Parent Tips: DDA - Understanding the Determination Process
By Pathfinders for Autism, Reviewed by Disability Rights Maryland
There is a great demand for funding for services from the DDA. The DDA currently is unable to meet all the requests so it established a Waiting List. The Waiting List is prioritized so that people with the greatest need are helped first. The DDA follows regulations to determine eligibility, priority category, and placement on the Waiting List.
There are three types of determination responses:
• Developmental Disability (DD)
• Supports Only (SO)
• Not Eligible (NE)
The determination is based on a functional
assessment and diagnosis documentation.
Developmental Disability (DD)
A developmental disability determination (DD) means that the individual has a developmental disability and is eligible for DDA Waiver services.
DD Eligible: Priority Classification
Once an individual is deemed ‘DD eligible’, they are assigned a priority classification. The priority classification further defines when funding may be made available to meet an individual’s particular need:
• Crisis Resolution - homeless/in danger (need imminent, 6 months or less).
• Crisis Prevention - homeless/in danger (need imminent, 1 year or less).
• Current Request - determined DD (need less than 3 years).
• Future Need - determined DD (need greater than 3 years).
• Transitioning Youth - an individual is eligible to receive DDA services from his or her 21st
to 22nd birthday, or one year from the date of graduation, whichever is later.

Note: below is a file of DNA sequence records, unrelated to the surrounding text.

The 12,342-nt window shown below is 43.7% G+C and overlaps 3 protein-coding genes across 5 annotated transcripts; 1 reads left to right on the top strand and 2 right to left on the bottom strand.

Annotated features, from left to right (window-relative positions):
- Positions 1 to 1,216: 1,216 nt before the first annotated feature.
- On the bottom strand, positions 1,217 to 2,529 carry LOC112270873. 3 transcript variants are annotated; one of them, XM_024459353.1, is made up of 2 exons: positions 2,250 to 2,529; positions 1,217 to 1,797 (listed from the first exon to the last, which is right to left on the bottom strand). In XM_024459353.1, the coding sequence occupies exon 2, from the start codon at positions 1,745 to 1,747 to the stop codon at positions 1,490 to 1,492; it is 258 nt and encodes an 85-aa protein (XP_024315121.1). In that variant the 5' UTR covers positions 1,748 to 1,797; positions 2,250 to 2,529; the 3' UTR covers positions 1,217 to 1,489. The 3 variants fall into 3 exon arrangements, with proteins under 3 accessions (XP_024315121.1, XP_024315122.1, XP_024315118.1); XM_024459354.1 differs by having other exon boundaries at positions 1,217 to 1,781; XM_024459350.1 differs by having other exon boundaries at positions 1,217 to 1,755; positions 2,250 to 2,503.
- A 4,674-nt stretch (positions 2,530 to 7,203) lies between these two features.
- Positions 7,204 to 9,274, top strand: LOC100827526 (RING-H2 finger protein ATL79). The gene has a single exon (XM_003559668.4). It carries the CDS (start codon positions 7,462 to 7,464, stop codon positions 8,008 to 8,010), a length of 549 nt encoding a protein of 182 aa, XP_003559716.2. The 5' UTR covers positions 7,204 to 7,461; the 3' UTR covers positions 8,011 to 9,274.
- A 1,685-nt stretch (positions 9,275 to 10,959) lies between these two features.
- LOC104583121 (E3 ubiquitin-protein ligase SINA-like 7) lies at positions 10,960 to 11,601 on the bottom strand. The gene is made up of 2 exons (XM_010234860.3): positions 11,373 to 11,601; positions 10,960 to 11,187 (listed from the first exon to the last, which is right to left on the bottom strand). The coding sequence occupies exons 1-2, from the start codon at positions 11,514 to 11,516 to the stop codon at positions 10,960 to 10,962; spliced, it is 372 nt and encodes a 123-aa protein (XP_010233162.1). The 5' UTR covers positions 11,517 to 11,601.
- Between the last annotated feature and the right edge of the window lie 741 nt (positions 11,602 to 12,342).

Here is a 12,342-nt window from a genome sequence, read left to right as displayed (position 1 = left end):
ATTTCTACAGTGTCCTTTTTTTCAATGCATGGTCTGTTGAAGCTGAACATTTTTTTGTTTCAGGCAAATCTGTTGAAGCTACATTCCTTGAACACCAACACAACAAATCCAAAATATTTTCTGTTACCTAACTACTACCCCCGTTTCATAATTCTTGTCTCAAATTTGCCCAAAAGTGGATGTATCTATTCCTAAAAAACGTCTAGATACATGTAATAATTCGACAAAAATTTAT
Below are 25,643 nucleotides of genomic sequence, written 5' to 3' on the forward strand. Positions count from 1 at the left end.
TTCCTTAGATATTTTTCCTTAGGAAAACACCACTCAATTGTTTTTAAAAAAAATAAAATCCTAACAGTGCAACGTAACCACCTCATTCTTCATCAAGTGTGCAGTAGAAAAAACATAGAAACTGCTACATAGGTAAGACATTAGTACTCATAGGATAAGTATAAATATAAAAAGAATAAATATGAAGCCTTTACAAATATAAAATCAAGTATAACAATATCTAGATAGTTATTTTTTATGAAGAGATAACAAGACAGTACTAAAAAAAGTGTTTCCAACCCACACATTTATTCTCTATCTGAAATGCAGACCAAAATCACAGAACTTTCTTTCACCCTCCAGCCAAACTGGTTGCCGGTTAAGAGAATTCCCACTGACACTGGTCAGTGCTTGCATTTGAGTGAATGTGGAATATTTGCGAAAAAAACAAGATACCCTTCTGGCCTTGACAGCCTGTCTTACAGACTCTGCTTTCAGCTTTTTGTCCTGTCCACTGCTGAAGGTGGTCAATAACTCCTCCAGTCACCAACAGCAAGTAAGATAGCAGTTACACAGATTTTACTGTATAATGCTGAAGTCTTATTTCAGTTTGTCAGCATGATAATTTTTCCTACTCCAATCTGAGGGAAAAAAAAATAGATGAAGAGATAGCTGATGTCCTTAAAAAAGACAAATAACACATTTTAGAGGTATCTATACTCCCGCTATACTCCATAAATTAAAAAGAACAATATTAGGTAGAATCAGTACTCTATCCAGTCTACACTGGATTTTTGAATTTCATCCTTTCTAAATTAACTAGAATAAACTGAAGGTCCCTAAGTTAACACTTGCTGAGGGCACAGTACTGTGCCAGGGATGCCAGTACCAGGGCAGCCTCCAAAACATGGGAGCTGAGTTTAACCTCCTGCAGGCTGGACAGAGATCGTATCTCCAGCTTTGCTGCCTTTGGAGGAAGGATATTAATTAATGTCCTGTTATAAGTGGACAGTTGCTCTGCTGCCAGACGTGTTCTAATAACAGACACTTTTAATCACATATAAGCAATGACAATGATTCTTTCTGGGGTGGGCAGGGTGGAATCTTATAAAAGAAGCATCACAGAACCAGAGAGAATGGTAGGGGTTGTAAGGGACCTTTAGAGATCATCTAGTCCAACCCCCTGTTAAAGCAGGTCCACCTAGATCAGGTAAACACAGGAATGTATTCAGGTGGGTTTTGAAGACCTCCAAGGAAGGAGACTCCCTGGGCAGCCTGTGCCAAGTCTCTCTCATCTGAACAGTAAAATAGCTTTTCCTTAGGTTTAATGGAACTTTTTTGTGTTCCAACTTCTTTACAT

Supports Only (SO)
Supports Only (SO) determination means that the individual does not meet all of the statutory criteria and will not be eligible for Waiver services. The individual must ask DDA for a re-determination and must provide new documentation to support a change in eligibility.
Not Eligible (NE)
Not eligible (NE) means that the individual does not meet any of the statutory criteria for DD eligibility.
Other Determination Considerations
• To have a developmental disability, your severe chronic disability must appear before age 22.
• People who are older than age 22 must show their severe chronic disability was evident before age 22. DDA will require evidence such as witness statements, school, psychological, or medical reports about a person’s functional limitations prior to age 22.
When should someone apply for DDA services?
Anyone can apply at any time; however, DDA is cautious in making formal determinations for young children. If you believe your child has a developmental disability and DDA did not agree, be sure to request a reconsideration around age 14 or at any time your child is in crisis. You may call the Maryland Disability Law Center (MDLC) for advice on eligibility issues.
What are Waiver services?
The following services are provided under the Community Pathways Waiver:
• Assistive Technology and Adaptive Equipment
• Behavioral Supports
• Community Learning Services
• Community Residential Habilitation Services
• Day Habilitation - Traditional
• Employment Discovery and Customization
• Environmental Accessibility Adaptations
• Environmental Assessment
• Family and Individual Support Services
• Live-In Caregiver Rent
• Medical Day Care
• Personal Supports
• Shared Living
• Support Brokerage
• Supported Employment
• Transition Services
• Vehicle Modifications
Additional information and specific service requirements can be reviewed within the Community Pathway’s federally approved waiver application, Community Pathways regulations (COMAR 10.09.26), and the DDA regulations (COMAR 10.22). A brief description of the services, who can provide the service, whether they can be self-directed, and any limitations are noted in the Community Pathway’s federally approved waiver.
DDA Application for Eligibility
Disability Rights Maryland (DRM) (Formerly Maryland Disability Law Center)
DDA Eligibility and Priority: Statutory Rule
Written by Pathfinders for Autism
Reviewed by Disability Rights Maryland (Formerly Maryland Disability Law Center)
© 2016 Pathfinders for Autism